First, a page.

This was a challenging group because 1) they are the most bound by existing structures imposed by the ministry of labor and therefore the least flexible when it comes to making institutional wide changes and 2) they are the most "workshopped" bunch of them all. After working long hours for long weeks for long months, their only vacation time is workshops. At these workshops they are given mountains of good ideas but then they must move those mountains into their little classrooms. So they had our sympathies.

Thimphu group hard at work.
All that said, they also worked very hard on imagining a different way of teaching. Pawan Gupta explained to them that textbooks are a means not an end and encouraged them to extract only what is relevant and meaningful from textbooks but then to use the local and natural environment as the text. "Be Brave!" was our motto throughout the workshop and of all the groups, the REC gents and madams had to be the most brave.

The Thimphu group did a great job presenting their "take aways" including many of the active learning strategies we had modeled and some of the methods we illustrated including: Multiple Intelligence, Brain Based Learning, Listening Skills, Theater in the Classroom, Subject Integration, Project Based Learning, The Four Noble Truths for Lesson Planning, and, importantly, the KUD (Know Understand Do) method of unit planning, or block planning as they call it. They said that they were committed to using these in their classrooms as well as continuing with their meditation instruction with their new deeper understanding after Nima, Jackie, and Lama Shenphen's meditation sessions.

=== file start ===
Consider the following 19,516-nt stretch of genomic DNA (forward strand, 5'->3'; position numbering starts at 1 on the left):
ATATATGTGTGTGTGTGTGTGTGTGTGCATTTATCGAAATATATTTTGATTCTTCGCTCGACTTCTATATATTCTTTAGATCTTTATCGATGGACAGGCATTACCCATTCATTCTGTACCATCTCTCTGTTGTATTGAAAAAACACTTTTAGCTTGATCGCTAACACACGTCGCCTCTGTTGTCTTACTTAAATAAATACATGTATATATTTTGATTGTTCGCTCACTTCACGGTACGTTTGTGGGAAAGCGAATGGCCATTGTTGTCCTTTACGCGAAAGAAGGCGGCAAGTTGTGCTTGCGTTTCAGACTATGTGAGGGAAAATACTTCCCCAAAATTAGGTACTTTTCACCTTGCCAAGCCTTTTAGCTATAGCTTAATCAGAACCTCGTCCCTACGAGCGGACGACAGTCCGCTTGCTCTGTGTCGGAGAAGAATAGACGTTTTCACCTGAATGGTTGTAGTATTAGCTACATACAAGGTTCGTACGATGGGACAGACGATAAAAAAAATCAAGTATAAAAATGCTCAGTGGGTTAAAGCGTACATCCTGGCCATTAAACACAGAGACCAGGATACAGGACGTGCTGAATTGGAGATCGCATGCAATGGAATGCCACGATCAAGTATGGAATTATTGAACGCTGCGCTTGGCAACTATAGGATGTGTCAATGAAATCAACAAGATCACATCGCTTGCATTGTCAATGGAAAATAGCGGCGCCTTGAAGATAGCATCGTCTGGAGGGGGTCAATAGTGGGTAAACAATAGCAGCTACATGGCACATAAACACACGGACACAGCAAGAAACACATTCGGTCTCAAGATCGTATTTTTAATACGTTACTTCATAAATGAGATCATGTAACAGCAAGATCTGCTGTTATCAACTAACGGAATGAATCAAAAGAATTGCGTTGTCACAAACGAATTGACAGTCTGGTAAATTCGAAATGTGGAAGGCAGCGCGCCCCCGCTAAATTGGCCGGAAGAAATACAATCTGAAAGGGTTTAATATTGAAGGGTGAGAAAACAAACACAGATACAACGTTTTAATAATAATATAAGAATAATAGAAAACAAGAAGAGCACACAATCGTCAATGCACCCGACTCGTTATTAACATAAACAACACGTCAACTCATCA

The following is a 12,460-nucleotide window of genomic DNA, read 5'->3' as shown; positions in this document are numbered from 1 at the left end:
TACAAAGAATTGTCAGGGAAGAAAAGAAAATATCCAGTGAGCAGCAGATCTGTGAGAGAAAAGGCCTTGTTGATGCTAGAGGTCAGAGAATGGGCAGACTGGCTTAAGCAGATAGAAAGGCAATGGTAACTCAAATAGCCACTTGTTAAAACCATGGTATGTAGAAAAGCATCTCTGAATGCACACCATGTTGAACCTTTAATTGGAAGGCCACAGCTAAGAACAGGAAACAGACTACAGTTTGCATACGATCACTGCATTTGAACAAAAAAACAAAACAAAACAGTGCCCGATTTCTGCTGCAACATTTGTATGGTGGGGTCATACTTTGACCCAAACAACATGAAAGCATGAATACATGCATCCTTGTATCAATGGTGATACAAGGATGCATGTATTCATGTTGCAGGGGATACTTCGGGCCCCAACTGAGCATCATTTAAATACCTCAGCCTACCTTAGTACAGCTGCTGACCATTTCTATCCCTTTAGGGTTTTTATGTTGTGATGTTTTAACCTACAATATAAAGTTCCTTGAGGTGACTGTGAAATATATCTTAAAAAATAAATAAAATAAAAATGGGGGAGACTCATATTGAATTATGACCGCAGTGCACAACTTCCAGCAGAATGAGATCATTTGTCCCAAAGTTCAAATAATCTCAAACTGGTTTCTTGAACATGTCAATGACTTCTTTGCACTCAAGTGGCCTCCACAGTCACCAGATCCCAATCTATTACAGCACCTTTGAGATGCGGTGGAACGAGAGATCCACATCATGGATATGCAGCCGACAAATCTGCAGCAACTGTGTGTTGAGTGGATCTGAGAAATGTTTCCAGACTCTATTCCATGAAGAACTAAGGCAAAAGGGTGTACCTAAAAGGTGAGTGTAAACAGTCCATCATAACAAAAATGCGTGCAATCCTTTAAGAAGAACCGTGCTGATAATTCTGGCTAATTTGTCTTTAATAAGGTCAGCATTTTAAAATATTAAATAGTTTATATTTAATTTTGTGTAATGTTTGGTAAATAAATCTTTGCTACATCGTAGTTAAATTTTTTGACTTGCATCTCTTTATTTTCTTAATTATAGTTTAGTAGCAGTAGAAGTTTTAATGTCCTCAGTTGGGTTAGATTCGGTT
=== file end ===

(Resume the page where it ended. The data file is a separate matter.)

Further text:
Madam Kuenzang and
Madam Tshewang
helping out on day one. 
Specifically they want to incorporate Community Based Culture into their existing curriculum and they developed a set of essential questions around that theme with an outline of a field trip that could help answer those questions. They ended their presentation with a song that they was lovely!

The Paro Group created a special unit based on vegetables so students can make informed decisions about what to buy and what not to buy or what is best for an individual or community. They created two lesson plans around their KUDs and essential questions.